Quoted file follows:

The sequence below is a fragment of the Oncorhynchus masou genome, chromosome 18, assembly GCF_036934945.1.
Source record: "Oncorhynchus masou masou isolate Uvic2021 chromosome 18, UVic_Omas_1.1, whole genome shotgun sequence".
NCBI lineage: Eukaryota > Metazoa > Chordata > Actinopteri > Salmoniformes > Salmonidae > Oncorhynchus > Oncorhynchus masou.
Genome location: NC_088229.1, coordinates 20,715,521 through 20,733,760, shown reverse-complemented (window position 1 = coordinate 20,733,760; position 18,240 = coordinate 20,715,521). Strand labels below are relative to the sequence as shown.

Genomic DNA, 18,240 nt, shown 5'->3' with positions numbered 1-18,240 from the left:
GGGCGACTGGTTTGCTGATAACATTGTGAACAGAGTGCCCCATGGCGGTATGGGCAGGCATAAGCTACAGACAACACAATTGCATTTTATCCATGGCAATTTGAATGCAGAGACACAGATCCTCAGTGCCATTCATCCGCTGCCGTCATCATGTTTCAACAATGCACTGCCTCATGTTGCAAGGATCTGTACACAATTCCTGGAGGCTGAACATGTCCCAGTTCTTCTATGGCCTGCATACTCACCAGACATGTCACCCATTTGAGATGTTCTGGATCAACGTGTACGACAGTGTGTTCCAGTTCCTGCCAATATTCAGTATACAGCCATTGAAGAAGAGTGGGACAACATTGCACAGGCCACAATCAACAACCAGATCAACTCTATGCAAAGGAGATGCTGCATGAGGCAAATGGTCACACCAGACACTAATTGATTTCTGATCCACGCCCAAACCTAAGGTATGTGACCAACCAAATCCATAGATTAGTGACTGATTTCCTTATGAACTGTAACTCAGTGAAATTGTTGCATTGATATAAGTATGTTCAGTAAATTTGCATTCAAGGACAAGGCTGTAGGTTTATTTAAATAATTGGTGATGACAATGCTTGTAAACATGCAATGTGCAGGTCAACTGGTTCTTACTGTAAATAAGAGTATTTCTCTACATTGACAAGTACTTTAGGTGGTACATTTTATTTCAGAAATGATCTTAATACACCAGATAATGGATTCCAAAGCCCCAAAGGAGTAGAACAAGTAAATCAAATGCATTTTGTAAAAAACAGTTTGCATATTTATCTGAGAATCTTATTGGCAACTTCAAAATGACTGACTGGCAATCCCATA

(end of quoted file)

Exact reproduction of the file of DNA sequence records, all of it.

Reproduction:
The sequence below is a fragment of the Oncorhynchus masou genome, chromosome 18, assembly GCF_036934945.1.
Source record: "Oncorhynchus masou masou isolate Uvic2021 chromosome 18, UVic_Omas_1.1, whole genome shotgun sequence".
NCBI lineage: Eukaryota > Metazoa > Chordata > Actinopteri > Salmoniformes > Salmonidae > Oncorhynchus > Oncorhynchus masou.
Genome location: NC_088229.1, coordinates 20,715,521 through 20,733,760, shown reverse-complemented (window position 1 = coordinate 20,733,760; position 18,240 = coordinate 20,715,521). Strand labels below are relative to the sequence as shown.

Genomic DNA, 18,240 nt, shown 5'->3' with positions numbered 1-18,240 from the left:
GGGCGACTGGTTTGCTGATAACATTGTGAACAGAGTGCCCCATGGCGGTATGGGCAGGCATAAGCTACAGACAACACAATTGCATTTTATCCATGGCAATTTGAATGCAGAGACACAGATCCTCAGTGCCATTCATCCGCTGCCGTCATCATGTTTCAACAATGCACTGCCTCATGTTGCAAGGATCTGTACACAATTCCTGGAGGCTGAACATGTCCCAGTTCTTCTATGGCCTGCATACTCACCAGACATGTCACCCATTTGAGATGTTCTGGATCAACGTGTACGACAGTGTGTTCCAGTTCCTGCCAATATTCAGTATACAGCCATTGAAGAAGAGTGGGACAACATTGCACAGGCCACAATCAACAACCAGATCAACTCTATGCAAAGGAGATGCTGCATGAGGCAAATGGTCACACCAGACACTAATTGATTTCTGATCCACGCCCAAACCTAAGGTATGTGACCAACCAAATCCATAGATTAGTGACTGATTTCCTTATGAACTGTAACTCAGTGAAATTGTTGCATTGATATAAGTATGTTCAGTAAATTTGCATTCAAGGACAAGGCTGTAGGTTTATTTAAATAATTGGTGATGACAATGCTTGTAAACATGCAATGTGCAGGTCAACTGGTTCTTACTGTAAATAAGAGTATTTCTCTACATTGACAAGTACTTTAGGTGGTACATTTTATTTCAGAAATGATCTTAATACACCAGATAATGGATTCCAAAGCCCCAAAGGAGTAGAACAAGTAAATCAAATGCATTTTGTAAAAAACAGTTTGCATATTTATCTGAGAATCTTATTGGCAACTTCAAAATGACTGACTGGCAATCCCATA